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Disposing of Ferric Chloride - safety is key!


I was going through a mound of orchid emails today and although this
is two weeks late I just had to post a response…

Brian you’re absolutely right you should not put it down the drain,
but I am appalled you would say the best thing to do is to pour it
into the ground! You should never pour chemicals, especially acid
into the ground!

Ferric Chloride should always be stored in acid safe pyrex or the
containers that premixed ferric chloride come in. Sodium
bicarbonate(1/4 cup baking soda nad h2o) can be used to fully
neutralize metal, etching pans, etc. When I etch I always dispose of
all materials used during etching, such as tape, paper towels, etc. in
ziploc bags labeled with contents. As far as the ethcing solution…
most premixed ferric chloride solutions can be used again and again,
assuming there aren’t contaminated at all. When the time comes to
rid, you should contact your local waste facilities, there have the
resources to dispose of it along with other waste materials properly
instead of into the ground!!!

It is possible to use hazardous chemicals in a safe way to make art
jewelry, and it is sooo important to respect the environment when
doing so.


Kit Puliz
engauge studios



Don’t get too excited about pouring such things into the ground.
Yes, it would be neutralized first, but we’re not talking PCB’s or
radioactive materials here. This is an iron salt, a pretty innocuous
substance. What do people think is already inside the earth anyway ?

I’m a “tree-hugger”, I guess, but I do have my limits and I don’t
worry about every little thing. I mean, I’m sitting about 8 miles
away from Three Mile Island and I was 5 miles away during the
accident. Everything else pales by comparison. That was 29 years ago
and I’ve had no ill effects, and yes I was exposed.

Brian Corll
Vassar Jewelers


Ferric chloride can be stored in plastic bottles. After its etching
properties are spent, simply mark the bottle as such and ready it
for your local hazardous waste.

If you don’t have a hazardous waste facility near you, you can also
pour the spent liquid into plastic litter box with kitty litter. Acid
into kitty litter. Once it has been absorbed, then mix some baking
soda in with the kitty litter. Once all of the kitty litter has
absorbed the ferric chloride, or ferric nitrate, this can go into

The preferred method is using your hazardous waste facility. You can
also call your local city hall and ask them what method they chose to
depose of your chemicals.


Karen Christians
50 Guinan St.
Waltham, MA 02451
Ph. 781/891-3854 Fax 3857
Jewelry/Metalarts School & Cooperative Studio


Brian I was there too at Three Mile Island. They walked into our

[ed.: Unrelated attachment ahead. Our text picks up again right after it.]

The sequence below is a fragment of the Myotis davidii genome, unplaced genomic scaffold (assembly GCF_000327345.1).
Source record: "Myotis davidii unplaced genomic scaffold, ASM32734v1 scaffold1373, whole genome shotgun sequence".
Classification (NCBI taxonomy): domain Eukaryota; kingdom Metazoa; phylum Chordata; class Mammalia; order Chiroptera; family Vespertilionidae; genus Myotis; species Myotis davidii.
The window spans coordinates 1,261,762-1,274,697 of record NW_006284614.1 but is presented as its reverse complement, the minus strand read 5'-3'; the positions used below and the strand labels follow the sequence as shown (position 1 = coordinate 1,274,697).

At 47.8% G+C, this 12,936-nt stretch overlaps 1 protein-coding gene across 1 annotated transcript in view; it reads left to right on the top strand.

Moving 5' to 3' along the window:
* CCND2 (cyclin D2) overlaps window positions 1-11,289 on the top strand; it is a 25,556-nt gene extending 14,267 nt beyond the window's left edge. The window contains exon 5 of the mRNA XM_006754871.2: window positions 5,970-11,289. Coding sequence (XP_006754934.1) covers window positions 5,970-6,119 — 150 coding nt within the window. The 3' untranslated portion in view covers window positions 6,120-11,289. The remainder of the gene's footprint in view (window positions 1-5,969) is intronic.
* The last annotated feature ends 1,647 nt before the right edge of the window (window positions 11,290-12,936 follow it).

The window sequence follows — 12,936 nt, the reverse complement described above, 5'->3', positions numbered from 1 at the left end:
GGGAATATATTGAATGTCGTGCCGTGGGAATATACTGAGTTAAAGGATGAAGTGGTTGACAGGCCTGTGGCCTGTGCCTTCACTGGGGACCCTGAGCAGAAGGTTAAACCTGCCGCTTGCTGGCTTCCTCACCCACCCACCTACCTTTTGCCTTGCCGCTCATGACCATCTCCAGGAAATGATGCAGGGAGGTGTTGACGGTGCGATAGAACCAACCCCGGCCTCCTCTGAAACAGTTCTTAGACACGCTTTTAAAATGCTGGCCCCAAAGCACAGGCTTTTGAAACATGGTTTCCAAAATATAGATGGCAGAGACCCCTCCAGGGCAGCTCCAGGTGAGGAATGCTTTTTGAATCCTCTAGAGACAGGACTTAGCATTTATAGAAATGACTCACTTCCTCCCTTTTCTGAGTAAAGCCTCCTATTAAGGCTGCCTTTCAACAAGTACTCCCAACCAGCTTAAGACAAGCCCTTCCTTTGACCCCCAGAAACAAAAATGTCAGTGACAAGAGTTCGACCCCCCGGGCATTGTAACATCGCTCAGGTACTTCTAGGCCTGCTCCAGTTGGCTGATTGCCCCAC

neighboorhood and sprayed a line between our house and the
neighbors. Said everything on the neighbors side was unsafe and that
everything on our side was safe…My father packed us up kit and
caboodle because he didn’t think radiation knew how to recognize
boundry lines.

Silver & Cameo Heritage Jewelry



Yeah, the whole TMI thing was a big mess in every possible way,
wasn’t it ? But I don’t think anyone suffered any real harm, despite
what some folks and their ambulance-chaser lawyers have claimed. Even
the local Penn State - Milton Hershey Medical school hasn’t come up
with any lasting negative effects, to my knowledge.

Brian Corll
Vassar Jewelers


I just bought a bottle of ferric chloride from Radio Shack and the
disposal instructions on the bottle said to flush it down the

Mitch Adams


Hi Mitch, Whoa. flushing ferric chloride down the toilet is probably
the worst thing one can do. I am amazed that Radio Shack would
recommend this as a way to dispose of the stuff. I suppose it would
be o.k. if you wanted a toilet bowl stained a permanent orange/brown


I just bought a bottle of ferric chloride from Radio Shack and the
disposal instructions on the bottle said to flush it down the

I saw that and dumped it down the stainless steel sink anyway. Did
you know that Ferric Chloride etches stainless steel? It was only
there for a moment on its way down the drain, but there’s a definite
permanent slightly frosted look where it puddled in the sink on its
way down the drain.

My only excuse is that I had neutralized it with baking soda - I
thought it was safe. Evidently not. Another day, another lesson




TMI Well No Lasting affects unless maybe it caused us to go insane
and enter into Jewelry fields lol

Silver & Cameo Heritage Jewelry


OK, I’m a little behind on my Orchid. I’ll put in my .02 worth.

Ferric chloride can be reused many times, adjusting the strength up